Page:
Spending some time on the campaign trail has confirmed a couple of thoughts I’ve had before I entered the Republican primary race.
First, conservatism is alive and well in America; don’t let anyone tell you differently. And by conservatism, I don’t mean the warmed-over “raise your hand if you believe …” kind of conservatism we see blooming every election cycle. No, I’m speaking of the conservatism grounded in principles based upon enduring truths: an understanding of the importance of human nature in the affairs of individuals and nations. Respect for the lessons of history, the importance of faith and tradition. The understanding that while man is prone to err, he is capable of great things when not subjugated by a too-powerful government. These are the principles that inspired our Founding Fathers, and resulted in a Constitution that delineated the powers of the central government, established checks and balances among the branches of government and further diffused governmental power by a system of Federalism.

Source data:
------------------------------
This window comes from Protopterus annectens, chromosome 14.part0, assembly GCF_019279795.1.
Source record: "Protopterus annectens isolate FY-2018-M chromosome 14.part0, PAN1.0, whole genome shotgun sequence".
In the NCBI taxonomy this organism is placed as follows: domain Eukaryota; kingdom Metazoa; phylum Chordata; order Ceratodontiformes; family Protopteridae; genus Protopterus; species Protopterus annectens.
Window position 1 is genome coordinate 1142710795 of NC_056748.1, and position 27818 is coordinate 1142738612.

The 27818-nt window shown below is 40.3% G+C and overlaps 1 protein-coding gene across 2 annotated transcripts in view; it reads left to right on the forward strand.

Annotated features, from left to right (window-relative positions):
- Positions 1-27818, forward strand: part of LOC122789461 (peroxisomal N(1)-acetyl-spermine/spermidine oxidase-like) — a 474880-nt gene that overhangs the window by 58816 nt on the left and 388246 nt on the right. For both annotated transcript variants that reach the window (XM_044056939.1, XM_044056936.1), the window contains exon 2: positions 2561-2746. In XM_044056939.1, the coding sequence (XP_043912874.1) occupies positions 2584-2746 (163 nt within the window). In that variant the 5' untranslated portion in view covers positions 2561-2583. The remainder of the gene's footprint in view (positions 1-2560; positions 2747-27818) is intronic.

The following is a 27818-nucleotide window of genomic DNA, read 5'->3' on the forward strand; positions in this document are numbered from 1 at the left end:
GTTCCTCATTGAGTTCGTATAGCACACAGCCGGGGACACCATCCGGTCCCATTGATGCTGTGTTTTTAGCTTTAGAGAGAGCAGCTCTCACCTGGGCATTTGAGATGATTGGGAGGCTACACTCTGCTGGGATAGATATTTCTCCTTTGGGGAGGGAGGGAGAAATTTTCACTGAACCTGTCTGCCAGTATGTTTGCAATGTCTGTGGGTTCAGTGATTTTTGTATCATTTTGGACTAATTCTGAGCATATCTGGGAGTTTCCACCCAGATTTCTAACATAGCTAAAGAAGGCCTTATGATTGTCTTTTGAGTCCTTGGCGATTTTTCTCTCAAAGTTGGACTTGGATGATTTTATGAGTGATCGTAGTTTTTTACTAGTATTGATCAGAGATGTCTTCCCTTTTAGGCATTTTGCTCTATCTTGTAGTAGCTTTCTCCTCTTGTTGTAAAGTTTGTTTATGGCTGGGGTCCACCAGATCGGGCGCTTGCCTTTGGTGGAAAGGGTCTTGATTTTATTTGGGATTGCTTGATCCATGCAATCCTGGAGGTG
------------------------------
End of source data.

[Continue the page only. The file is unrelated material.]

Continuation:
Second, change – whether it “real change,” “bold change” or the “change we can believe in” variety others are selling – isn’t itself an innovative policy or a particularly strong leadership stance. In fact, from Burke to Buckley, there has been an acknowledgement that change in the political arena is inevitable and necessary, and we in the U.S. tend to experience it in regular, 2, 4 and 6 year intervals, so 2008 is hardly our first rodeo. The challenge for conservatives is calibrating whether the change being proposed is consistent with our principles and our philosophy, and whether that change is appropriate.
Be sure to read the whole thing, and check out the Townhall magazine.